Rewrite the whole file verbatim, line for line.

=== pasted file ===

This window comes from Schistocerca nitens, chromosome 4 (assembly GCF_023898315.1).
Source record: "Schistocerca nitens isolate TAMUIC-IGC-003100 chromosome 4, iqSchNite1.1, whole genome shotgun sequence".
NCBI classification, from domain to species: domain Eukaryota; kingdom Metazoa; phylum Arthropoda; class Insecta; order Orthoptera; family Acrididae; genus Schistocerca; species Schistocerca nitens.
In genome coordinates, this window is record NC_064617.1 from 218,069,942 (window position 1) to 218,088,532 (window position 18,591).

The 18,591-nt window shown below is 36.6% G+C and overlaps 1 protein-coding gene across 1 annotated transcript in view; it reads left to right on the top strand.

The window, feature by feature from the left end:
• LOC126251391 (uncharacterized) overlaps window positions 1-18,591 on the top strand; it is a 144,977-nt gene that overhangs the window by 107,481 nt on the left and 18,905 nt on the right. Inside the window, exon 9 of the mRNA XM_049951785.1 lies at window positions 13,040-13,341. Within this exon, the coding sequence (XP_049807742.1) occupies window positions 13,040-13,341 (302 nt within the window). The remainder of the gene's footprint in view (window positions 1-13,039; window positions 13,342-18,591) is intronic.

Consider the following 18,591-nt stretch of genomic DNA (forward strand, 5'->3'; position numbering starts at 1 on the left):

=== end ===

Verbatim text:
This window comes from Schistocerca nitens, chromosome 4 (assembly GCF_023898315.1).
Source record: "Schistocerca nitens isolate TAMUIC-IGC-003100 chromosome 4, iqSchNite1.1, whole genome shotgun sequence".
NCBI classification, from domain to species: domain Eukaryota; kingdom Metazoa; phylum Arthropoda; class Insecta; order Orthoptera; family Acrididae; genus Schistocerca; species Schistocerca nitens.
In genome coordinates, this window is record NC_064617.1 from 218,069,942 (window position 1) to 218,088,532 (window position 18,591).

The 18,591-nt window shown below is 36.6% G+C and overlaps 1 protein-coding gene across 1 annotated transcript in view; it reads left to right on the top strand.

The window, feature by feature from the left end:
• LOC126251391 (uncharacterized) overlaps window positions 1-18,591 on the top strand; it is a 144,977-nt gene that overhangs the window by 107,481 nt on the left and 18,905 nt on the right. Inside the window, exon 9 of the mRNA XM_049951785.1 lies at window positions 13,040-13,341. Within this exon, the coding sequence (XP_049807742.1) occupies window positions 13,040-13,341 (302 nt within the window). The remainder of the gene's footprint in view (window positions 1-13,039; window positions 13,342-18,591) is intronic.

Consider the following 18,591-nt stretch of genomic DNA (forward strand, 5'->3'; position numbering starts at 1 on the left):